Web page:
Hofmann nicely captures our age of truthiness and alternate facts and multiple perspectives as well as the temporary feeling of everything from the news-cycle to pop-up restaurants amidst all the money and advertising and he does this in a playful tone with internal rhymes and surprising turns.

In a poem entitled “Auden” Hoffman refers to an earlier time period, maybe the forties or fifties when Auden was in his prime. “It was another world, the world of turned collars and polished shoes…” It does seem to be such a different world today from the world those of us over sixty grew up in:

Suitcases wore characterful labels and tags on their
heavy, leather-effect cardboard…

The world of facecloths and napkin rings and coal-

And shoe trees and tie racks and plumped down
pillows and cufflinks and weskits and hats
And hardbound children’s books for our hardbound
children …

How careless, cheap and profligate we have become…

How true! Details like this bring back memories. Even if they don’t apply directly to our experience, they call up images of Cary Grant and Jimmy Stewart and Katherine Hepburn dressed up for dinner in The Philadelphia Story and enjoying a cocktail by the pool in the moonlight. We were more formal then, as was the poetry of Auden. Of course, that formality had its drawbacks. The hardbound books were nice, but the hardbound children, not so much.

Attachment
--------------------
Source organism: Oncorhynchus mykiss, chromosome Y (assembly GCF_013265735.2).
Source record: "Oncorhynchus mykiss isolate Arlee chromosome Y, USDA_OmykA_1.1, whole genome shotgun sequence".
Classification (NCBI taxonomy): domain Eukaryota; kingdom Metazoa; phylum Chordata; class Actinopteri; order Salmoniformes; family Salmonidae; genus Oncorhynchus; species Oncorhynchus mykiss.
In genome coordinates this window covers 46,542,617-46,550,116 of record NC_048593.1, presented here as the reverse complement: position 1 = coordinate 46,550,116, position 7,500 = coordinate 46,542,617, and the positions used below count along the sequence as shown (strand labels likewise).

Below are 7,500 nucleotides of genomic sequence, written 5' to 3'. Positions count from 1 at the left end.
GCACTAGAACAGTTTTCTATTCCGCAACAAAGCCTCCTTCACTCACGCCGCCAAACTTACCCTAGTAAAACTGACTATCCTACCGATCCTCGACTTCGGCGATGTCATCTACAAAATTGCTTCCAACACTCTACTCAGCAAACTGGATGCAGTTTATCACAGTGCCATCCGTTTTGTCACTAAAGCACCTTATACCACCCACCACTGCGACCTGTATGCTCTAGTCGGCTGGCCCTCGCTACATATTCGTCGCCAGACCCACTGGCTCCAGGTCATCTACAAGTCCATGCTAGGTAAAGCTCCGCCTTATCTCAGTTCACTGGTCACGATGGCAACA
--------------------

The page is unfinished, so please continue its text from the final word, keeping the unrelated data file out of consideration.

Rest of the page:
Later in the book, Hoffman has a funny send up called “On Forgetting.” It begins

‘Empiricism’ has been gone far more often than not;
I think I originally learned it in my teens.
Now I sometimes find it by alphabetizing, but most of
the time it’s gone and stays gone.
I don’t know if I dislike it because I can’t remember it,
or I can’t remember it because I dislike it.
It’s as though it’s on permanent loan somewhere…

He goes one to list places he has gotten lost, times he’s mixed up terms or events. “I disappear into my room to look for a book, / and emerge hours later with the wrong one, or with none at all.” For those of us getting older, this all sounds very familiar. And Hoffman is only 62! Plenty of time to write more poetry. As long as he can continue to remember what poetry is. For all of our sakes.